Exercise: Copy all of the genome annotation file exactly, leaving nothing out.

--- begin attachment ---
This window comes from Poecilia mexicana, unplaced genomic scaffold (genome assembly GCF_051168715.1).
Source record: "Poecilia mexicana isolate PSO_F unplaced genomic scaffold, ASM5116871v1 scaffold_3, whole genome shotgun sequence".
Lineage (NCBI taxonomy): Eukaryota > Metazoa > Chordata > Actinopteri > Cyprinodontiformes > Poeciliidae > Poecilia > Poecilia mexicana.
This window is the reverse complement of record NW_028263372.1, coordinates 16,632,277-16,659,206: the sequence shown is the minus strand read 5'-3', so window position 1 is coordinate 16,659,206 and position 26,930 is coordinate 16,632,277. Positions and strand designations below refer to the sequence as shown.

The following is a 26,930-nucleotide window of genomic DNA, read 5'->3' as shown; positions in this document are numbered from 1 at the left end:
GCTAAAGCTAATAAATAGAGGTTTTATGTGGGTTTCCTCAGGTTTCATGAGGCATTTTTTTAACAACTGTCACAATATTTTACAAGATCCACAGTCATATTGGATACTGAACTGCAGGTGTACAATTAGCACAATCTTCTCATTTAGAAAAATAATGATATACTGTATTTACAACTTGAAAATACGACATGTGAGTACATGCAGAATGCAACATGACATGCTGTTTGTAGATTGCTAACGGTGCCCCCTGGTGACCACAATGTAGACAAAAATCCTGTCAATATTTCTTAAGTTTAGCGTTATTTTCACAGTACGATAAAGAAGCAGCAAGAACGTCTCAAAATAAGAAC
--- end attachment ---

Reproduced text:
This window comes from Poecilia mexicana, unplaced genomic scaffold (genome assembly GCF_051168715.1).
Source record: "Poecilia mexicana isolate PSO_F unplaced genomic scaffold, ASM5116871v1 scaffold_3, whole genome shotgun sequence".
Lineage (NCBI taxonomy): Eukaryota > Metazoa > Chordata > Actinopteri > Cyprinodontiformes > Poeciliidae > Poecilia > Poecilia mexicana.
This window is the reverse complement of record NW_028263372.1, coordinates 16,632,277-16,659,206: the sequence shown is the minus strand read 5'-3', so window position 1 is coordinate 16,659,206 and position 26,930 is coordinate 16,632,277. Positions and strand designations below refer to the sequence as shown.

The following is a 26,930-nucleotide window of genomic DNA, read 5'->3' as shown; positions in this document are numbered from 1 at the left end:
GCTAAAGCTAATAAATAGAGGTTTTATGTGGGTTTCCTCAGGTTTCATGAGGCATTTTTTTAACAACTGTCACAATATTTTACAAGATCCACAGTCATATTGGATACTGAACTGCAGGTGTACAATTAGCACAATCTTCTCATTTAGAAAAATAATGATATACTGTATTTACAACTTGAAAATACGACATGTGAGTACATGCAGAATGCAACATGACATGCTGTTTGTAGATTGCTAACGGTGCCCCCTGGTGACCACAATGTAGACAAAAATCCTGTCAATATTTCTTAAGTTTAGCGTTATTTTCACAGTACGATAAAGAAGCAGCAAGAACGTCTCAAAATAAGAAC